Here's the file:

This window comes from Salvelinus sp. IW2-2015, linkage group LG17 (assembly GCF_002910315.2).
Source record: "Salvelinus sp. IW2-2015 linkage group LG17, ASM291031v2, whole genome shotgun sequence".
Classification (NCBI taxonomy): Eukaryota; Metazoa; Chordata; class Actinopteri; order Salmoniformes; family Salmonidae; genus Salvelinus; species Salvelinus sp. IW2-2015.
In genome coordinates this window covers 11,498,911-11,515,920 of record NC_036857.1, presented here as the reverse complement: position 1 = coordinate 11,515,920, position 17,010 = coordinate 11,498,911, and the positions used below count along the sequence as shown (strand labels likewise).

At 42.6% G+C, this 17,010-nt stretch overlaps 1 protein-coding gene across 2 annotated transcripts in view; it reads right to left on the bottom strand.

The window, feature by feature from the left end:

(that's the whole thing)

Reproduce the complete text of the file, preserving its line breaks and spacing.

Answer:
This window comes from Salvelinus sp. IW2-2015, linkage group LG17 (assembly GCF_002910315.2).
Source record: "Salvelinus sp. IW2-2015 linkage group LG17, ASM291031v2, whole genome shotgun sequence".
Classification (NCBI taxonomy): Eukaryota; Metazoa; Chordata; class Actinopteri; order Salmoniformes; family Salmonidae; genus Salvelinus; species Salvelinus sp. IW2-2015.
In genome coordinates this window covers 11,498,911-11,515,920 of record NC_036857.1, presented here as the reverse complement: position 1 = coordinate 11,515,920, position 17,010 = coordinate 11,498,911, and the positions used below count along the sequence as shown (strand labels likewise).

At 42.6% G+C, this 17,010-nt stretch overlaps 1 protein-coding gene across 2 annotated transcripts in view; it reads right to left on the bottom strand.

The window, feature by feature from the left end: